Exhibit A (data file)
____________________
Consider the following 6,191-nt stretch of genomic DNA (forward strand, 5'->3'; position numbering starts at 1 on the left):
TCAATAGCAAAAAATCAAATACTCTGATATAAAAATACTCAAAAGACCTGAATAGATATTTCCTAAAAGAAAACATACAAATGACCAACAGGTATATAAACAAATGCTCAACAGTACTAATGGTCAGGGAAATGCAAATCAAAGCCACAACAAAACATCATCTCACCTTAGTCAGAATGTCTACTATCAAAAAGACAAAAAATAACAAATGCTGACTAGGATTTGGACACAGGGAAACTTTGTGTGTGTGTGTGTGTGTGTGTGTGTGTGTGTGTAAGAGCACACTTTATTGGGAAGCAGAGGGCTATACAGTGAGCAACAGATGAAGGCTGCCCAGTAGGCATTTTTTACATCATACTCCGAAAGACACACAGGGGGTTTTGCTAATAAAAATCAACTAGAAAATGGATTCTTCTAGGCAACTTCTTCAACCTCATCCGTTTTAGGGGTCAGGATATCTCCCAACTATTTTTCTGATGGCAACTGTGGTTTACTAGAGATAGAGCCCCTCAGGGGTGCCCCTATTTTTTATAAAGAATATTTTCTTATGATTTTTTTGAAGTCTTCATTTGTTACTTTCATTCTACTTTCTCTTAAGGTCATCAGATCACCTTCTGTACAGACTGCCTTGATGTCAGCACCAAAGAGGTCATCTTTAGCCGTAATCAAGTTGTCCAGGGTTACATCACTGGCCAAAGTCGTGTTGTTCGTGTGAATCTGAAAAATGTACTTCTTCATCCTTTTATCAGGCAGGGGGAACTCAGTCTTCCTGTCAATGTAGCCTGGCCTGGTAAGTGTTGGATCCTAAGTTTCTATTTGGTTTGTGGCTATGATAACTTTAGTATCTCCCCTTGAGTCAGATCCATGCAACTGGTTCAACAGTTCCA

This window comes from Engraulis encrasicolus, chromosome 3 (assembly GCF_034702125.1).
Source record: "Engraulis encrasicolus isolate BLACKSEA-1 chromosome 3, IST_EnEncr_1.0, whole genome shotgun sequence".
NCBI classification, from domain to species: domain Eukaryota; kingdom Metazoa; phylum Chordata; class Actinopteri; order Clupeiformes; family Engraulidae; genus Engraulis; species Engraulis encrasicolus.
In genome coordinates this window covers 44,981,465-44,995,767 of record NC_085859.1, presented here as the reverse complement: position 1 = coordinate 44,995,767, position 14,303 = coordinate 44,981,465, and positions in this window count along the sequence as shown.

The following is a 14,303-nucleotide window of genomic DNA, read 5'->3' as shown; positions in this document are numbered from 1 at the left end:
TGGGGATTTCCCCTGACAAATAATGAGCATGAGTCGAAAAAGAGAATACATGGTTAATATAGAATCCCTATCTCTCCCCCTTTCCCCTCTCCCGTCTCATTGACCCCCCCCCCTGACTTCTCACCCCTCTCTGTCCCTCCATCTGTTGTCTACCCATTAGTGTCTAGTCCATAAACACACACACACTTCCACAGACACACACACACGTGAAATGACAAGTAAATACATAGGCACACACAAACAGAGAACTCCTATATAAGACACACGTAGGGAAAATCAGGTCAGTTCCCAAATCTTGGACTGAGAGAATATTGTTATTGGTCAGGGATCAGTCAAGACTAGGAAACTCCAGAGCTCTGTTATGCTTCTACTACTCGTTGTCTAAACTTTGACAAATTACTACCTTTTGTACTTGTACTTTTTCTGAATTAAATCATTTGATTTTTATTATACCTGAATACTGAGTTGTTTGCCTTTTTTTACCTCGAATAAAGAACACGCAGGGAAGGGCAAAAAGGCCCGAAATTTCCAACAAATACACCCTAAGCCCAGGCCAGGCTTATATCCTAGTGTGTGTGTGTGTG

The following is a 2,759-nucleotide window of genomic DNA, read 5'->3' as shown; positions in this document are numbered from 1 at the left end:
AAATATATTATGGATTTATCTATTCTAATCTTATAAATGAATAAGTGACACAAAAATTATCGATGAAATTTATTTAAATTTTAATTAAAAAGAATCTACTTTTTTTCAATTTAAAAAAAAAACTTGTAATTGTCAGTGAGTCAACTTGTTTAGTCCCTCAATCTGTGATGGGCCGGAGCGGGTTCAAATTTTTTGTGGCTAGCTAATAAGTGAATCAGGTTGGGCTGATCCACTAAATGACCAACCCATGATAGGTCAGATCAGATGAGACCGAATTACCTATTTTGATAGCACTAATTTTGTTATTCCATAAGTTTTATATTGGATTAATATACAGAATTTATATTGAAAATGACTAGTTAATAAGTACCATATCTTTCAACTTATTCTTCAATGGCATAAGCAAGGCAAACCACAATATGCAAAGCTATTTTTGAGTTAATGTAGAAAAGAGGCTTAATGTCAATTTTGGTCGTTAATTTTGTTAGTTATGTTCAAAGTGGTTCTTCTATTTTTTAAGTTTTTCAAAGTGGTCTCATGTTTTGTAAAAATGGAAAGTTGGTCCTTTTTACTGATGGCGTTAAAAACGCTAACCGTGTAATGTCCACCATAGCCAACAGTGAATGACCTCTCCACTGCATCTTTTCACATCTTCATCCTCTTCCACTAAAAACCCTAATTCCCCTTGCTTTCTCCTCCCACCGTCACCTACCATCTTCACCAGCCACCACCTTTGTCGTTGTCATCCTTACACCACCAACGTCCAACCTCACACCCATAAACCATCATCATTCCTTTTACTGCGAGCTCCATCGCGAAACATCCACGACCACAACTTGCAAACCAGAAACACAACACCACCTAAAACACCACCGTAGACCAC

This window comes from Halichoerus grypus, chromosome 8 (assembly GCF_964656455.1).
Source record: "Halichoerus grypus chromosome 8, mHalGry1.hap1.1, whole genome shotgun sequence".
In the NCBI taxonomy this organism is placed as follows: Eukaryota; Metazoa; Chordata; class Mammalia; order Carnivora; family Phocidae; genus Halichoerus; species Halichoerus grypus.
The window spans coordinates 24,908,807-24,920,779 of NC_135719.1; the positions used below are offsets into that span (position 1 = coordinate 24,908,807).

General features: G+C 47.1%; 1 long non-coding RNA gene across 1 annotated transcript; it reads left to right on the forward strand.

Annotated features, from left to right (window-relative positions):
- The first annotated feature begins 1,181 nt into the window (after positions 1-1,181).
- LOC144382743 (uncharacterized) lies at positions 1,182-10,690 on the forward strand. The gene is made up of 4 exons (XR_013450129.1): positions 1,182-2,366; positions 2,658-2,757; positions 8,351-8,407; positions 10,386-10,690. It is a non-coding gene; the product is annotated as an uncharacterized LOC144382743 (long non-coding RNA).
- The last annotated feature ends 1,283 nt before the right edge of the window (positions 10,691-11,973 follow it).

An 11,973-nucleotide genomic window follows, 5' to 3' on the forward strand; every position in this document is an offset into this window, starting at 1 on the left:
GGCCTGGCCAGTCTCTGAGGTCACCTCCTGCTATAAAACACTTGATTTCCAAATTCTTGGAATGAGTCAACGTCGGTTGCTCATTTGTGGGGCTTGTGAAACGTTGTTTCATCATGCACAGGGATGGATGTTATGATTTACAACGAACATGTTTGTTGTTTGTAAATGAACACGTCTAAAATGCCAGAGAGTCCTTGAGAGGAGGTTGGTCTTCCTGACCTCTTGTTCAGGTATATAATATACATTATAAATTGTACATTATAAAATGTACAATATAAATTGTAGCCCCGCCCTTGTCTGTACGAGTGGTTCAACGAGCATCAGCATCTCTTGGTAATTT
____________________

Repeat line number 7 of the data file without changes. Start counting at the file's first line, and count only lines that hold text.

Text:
The following is a 14,303-nucleotide window of genomic DNA, read 5'->3' as shown; positions in this document are numbered from 1 at the left end: